Using power control to build neighborhoods in ad-hoc networks: shouting!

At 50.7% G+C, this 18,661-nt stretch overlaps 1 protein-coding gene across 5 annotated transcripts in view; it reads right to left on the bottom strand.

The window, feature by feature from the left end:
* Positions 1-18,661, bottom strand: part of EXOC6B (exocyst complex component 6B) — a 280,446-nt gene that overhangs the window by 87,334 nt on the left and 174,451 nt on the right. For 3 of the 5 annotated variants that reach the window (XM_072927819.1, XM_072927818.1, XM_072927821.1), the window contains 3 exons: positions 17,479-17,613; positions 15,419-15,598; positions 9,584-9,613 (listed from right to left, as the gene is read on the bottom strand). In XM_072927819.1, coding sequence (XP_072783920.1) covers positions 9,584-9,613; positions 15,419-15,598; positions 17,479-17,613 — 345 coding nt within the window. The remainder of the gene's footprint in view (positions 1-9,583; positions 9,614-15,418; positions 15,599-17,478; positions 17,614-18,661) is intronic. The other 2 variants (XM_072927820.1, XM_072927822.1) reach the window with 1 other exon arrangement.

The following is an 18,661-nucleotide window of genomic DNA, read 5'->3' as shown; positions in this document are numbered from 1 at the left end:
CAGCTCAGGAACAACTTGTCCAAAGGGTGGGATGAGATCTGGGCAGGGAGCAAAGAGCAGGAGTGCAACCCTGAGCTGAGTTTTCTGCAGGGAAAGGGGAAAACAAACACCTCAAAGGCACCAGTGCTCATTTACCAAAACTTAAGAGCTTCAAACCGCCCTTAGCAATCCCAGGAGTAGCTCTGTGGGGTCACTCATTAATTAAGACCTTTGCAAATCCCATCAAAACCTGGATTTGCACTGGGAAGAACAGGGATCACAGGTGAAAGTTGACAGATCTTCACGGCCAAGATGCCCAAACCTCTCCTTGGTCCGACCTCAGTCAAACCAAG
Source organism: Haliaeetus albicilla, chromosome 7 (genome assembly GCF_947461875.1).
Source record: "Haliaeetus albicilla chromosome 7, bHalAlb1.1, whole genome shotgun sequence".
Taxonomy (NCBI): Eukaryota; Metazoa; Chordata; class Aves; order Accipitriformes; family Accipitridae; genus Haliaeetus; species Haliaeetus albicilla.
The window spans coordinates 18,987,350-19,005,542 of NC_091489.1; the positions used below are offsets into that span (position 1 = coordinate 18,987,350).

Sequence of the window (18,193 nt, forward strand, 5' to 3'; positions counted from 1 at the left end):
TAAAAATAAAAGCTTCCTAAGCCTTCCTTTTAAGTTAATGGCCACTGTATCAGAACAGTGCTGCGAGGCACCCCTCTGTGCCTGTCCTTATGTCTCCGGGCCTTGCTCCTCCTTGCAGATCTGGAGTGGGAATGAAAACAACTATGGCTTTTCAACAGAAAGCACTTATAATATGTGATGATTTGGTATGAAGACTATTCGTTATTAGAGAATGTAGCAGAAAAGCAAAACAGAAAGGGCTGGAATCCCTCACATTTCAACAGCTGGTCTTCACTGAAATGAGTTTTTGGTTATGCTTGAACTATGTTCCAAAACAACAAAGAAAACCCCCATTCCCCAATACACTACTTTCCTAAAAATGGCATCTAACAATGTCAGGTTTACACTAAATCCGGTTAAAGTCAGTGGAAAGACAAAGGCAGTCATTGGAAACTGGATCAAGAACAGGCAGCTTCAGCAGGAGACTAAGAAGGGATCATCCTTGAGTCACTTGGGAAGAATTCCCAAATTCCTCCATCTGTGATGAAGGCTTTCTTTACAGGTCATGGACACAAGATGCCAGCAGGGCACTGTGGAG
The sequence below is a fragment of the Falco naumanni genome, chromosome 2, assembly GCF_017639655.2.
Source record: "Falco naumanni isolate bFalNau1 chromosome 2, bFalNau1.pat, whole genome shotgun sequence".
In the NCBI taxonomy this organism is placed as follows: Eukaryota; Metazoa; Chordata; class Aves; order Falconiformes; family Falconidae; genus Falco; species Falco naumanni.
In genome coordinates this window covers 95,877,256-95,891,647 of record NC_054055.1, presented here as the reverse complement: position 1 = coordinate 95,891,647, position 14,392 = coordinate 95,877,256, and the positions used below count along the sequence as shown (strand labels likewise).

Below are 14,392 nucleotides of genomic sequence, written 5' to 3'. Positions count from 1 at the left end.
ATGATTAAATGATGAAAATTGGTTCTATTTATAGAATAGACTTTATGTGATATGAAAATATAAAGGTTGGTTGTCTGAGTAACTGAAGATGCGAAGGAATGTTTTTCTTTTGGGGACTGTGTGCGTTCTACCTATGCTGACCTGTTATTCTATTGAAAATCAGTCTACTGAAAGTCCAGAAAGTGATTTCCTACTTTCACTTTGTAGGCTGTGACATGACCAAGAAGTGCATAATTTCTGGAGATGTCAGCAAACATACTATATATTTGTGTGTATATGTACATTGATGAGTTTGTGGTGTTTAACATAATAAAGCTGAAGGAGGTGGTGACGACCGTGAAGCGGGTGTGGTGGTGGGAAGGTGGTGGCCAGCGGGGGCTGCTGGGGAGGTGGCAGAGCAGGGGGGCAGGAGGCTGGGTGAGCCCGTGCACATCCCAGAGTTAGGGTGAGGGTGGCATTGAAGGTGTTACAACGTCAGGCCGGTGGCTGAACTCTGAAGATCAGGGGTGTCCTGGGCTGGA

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The past few years have seen a tremendous surge of interest in wireless mobile (ad-hoc, or nomadic) networks. In many cases, mobile nodes are powered by batteries, therefore their uptime depends on how efficiently they can utilize the limited energy. Some current research in ad-hoc networks does address power control per se, but we have not found work that centers on the use of dynamic power control to reduce the power expenditure at each node during the setup and maintenance of communication links. We present a new mechanism, Shouting, as a tool to progressively build one-hop neighborhoods in ad-hoc networks in an energy-efficient manner. Additionally, we present a fully distributed and scalable link-layer protocol, based on Shouting, to build and maintain such energy-efficient neighborhoods. Our protocol has the added advantage that it can respond to higher-level protocols for more effective route discovery and maintenance, enhancing reliability.
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